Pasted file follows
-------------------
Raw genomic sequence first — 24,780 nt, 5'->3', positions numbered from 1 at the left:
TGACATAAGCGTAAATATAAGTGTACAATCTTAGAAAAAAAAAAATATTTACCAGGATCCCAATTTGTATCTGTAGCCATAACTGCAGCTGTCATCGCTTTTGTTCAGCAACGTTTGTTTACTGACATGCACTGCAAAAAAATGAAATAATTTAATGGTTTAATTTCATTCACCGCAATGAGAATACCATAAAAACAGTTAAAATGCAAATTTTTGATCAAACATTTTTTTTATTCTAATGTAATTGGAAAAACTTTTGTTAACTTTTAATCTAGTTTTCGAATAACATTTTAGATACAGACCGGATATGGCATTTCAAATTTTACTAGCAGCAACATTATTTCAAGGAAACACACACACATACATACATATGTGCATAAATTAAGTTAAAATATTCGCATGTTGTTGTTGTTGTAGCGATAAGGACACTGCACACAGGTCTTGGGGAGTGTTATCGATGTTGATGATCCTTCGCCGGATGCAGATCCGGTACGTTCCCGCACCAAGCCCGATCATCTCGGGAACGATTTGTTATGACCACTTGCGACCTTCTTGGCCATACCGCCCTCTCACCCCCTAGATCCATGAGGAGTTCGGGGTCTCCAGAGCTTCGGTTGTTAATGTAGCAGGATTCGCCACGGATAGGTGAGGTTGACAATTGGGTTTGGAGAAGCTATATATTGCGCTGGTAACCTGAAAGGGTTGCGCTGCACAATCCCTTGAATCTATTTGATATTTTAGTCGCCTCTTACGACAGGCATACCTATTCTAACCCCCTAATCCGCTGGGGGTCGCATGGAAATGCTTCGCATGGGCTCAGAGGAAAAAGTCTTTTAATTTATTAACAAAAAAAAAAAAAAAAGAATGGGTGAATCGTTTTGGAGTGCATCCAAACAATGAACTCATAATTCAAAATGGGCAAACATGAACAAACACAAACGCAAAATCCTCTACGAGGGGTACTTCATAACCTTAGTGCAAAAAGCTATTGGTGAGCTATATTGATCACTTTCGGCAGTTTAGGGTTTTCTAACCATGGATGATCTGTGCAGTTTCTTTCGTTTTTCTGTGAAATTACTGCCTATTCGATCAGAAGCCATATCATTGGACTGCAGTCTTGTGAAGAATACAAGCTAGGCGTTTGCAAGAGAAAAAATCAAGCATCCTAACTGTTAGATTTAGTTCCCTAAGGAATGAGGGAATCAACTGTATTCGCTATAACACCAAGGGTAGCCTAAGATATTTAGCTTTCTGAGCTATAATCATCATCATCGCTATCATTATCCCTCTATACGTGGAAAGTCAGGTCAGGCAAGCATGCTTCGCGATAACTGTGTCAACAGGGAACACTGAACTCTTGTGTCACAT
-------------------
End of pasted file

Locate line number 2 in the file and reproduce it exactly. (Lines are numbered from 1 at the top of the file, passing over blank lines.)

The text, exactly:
TGACATAAGCGTAAATATAAGTGTACAATCTTAGAAAAAAAAAAATATTTACCAGGATCCCAATTTGTATCTGTAGCCATAACTGCAGCTGTCATCGCTTTTGTTCAGCAACGTTTGTTTACTGACATGCACTGCAAAAAAATGAAATAATTTAATGGTTTAATTTCATTCACCGCAATGAGAATACCATAAAAACAGTTAAAATGCAAATTTTTGATCAAACATTTTTTTTATTCTAATGTAATTGGAAAAACTTTTGTTAACTTTTAATCTAGTTTTCGAATAACATTTTAGATACAGACCGGATATGGCATTTCAAATTTTACTAGCAGCAACATTATTTCAAGGAAACACACACACATACATACATATGTGCATAAATTAAGTTAAAATATTCGCATGTTGTTGTTGTTGTAGCGATAAGGACACTGCACACAGGTCTTGGGGAGTGTTATCGATGTTGATGATCCTTCGCCGGATGCAGATCCGGTACGTTCCCGCACCAAGCCCGATCATCTCGGGAACGATTTGTTATGACCACTTGCGACCTTCTTGGCCATACCGCCCTCTCACCCCCTAGATCCATGAGGAGTTCGGGGTCTCCAGAGCTTCGGTTGTTAATGTAGCAGGATTCGCCACGGATAGGTGAGGTTGACAATTGGGTTTGGAGAAGCTATATATTGCGCTGGTAACCTGAAAGGGTTGCGCTGCACAATCCCTTGAATCTATTTGATATTTTAGTCGCCTCTTACGACAGGCATACCTATTCTAACCCCCTAATCCGCTGGGGGTCGCATGGAAATGCTTCGCATGGGCTCAGAGGAAAAAGTCTTTTAATTTATTAACAAAAAAAAAAAAAAAAGAATGGGTGAATCGTTTTGGAGTGCATCCAAACAATGAACTCATAATTCAAAATGGGCAAACATGAACAAACACAAACGCAAAATCCTCTACGAGGGGTACTTCATAACCTTAGTGCAAAAAGCTATTGGTGAGCTATATTGATCACTTTCGGCAGTTTAGGGTTTTCTAACCATGGATGATCTGTGCAGTTTCTTTCGTTTTTCTGTGAAATTACTGCCTATTCGATCAGAAGCCATATCATTGGACTGCAGTCTTGTGAAGAATACAAGCTAGGCGTTTGCAAGAGAAAAAATCAAGCATCCTAACTGTTAGATTTAGTTCCCTAAGGAATGAGGGAATCAACTGTATTCGCTATAACACCAAGGGTAGCCTAAGATATTTAGCTTTCTGAGCTATAATCATCATCATCGCTATCATTATCCCTCTATACGTGGAAAGTCAGGTCAGGCAAGCATGCTTCGCGATAACTGTGTCAACAGGGAACACTGAACTCTTGTGTCACAT